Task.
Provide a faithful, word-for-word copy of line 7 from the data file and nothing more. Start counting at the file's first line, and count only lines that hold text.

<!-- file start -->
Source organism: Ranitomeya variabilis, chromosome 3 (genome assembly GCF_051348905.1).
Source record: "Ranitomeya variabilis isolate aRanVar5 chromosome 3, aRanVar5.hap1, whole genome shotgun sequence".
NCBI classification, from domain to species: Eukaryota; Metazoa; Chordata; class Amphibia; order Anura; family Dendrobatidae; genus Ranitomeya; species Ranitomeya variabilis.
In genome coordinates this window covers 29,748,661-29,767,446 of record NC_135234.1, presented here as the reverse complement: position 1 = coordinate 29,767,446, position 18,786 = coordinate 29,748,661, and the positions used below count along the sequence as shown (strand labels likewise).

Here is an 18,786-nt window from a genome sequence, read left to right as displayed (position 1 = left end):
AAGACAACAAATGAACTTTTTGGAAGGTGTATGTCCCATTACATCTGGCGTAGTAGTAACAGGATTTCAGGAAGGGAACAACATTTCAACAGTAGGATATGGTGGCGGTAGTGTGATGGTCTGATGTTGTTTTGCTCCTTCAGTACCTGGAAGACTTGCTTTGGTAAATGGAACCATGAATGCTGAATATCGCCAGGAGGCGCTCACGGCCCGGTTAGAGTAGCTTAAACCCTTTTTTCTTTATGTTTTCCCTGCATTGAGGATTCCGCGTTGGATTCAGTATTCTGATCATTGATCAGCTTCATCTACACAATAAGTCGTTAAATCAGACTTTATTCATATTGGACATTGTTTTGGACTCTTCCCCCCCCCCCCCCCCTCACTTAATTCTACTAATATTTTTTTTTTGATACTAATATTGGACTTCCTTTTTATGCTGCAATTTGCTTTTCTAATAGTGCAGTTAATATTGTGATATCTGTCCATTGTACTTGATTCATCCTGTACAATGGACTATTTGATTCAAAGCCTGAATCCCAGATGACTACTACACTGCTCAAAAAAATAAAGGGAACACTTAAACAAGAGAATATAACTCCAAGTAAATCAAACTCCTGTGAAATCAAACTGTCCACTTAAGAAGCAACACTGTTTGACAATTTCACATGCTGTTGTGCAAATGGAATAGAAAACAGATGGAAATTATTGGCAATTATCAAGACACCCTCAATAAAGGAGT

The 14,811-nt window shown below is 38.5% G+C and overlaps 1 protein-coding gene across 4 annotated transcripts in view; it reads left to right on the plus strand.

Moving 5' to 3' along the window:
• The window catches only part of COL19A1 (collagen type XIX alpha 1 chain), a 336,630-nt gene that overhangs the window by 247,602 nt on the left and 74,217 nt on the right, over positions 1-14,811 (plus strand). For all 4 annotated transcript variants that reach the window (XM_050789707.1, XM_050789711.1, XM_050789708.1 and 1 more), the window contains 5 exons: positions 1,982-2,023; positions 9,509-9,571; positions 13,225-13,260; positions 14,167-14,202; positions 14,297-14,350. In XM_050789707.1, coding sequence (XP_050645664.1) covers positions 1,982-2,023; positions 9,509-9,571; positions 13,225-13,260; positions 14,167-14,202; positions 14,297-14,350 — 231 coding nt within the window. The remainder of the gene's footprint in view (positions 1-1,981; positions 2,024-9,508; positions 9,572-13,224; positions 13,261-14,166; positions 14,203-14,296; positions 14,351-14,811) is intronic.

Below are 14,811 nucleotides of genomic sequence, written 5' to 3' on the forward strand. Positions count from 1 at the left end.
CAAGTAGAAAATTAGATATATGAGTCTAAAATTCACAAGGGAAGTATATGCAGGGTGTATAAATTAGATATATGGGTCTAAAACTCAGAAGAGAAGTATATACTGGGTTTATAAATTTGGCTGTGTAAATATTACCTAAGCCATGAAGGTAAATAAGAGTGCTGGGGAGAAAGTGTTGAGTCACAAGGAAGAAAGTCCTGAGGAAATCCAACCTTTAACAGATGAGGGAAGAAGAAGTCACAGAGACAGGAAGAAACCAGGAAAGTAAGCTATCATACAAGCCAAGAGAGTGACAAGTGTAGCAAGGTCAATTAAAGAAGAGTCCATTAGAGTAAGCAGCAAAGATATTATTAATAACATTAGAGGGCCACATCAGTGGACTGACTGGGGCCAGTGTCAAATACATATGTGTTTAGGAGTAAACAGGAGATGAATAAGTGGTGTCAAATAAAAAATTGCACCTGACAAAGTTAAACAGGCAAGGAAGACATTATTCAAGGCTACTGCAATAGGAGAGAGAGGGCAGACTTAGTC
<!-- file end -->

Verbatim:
The 14,811-nt window shown below is 38.5% G+C and overlaps 1 protein-coding gene across 4 annotated transcripts in view; it reads left to right on the plus strand.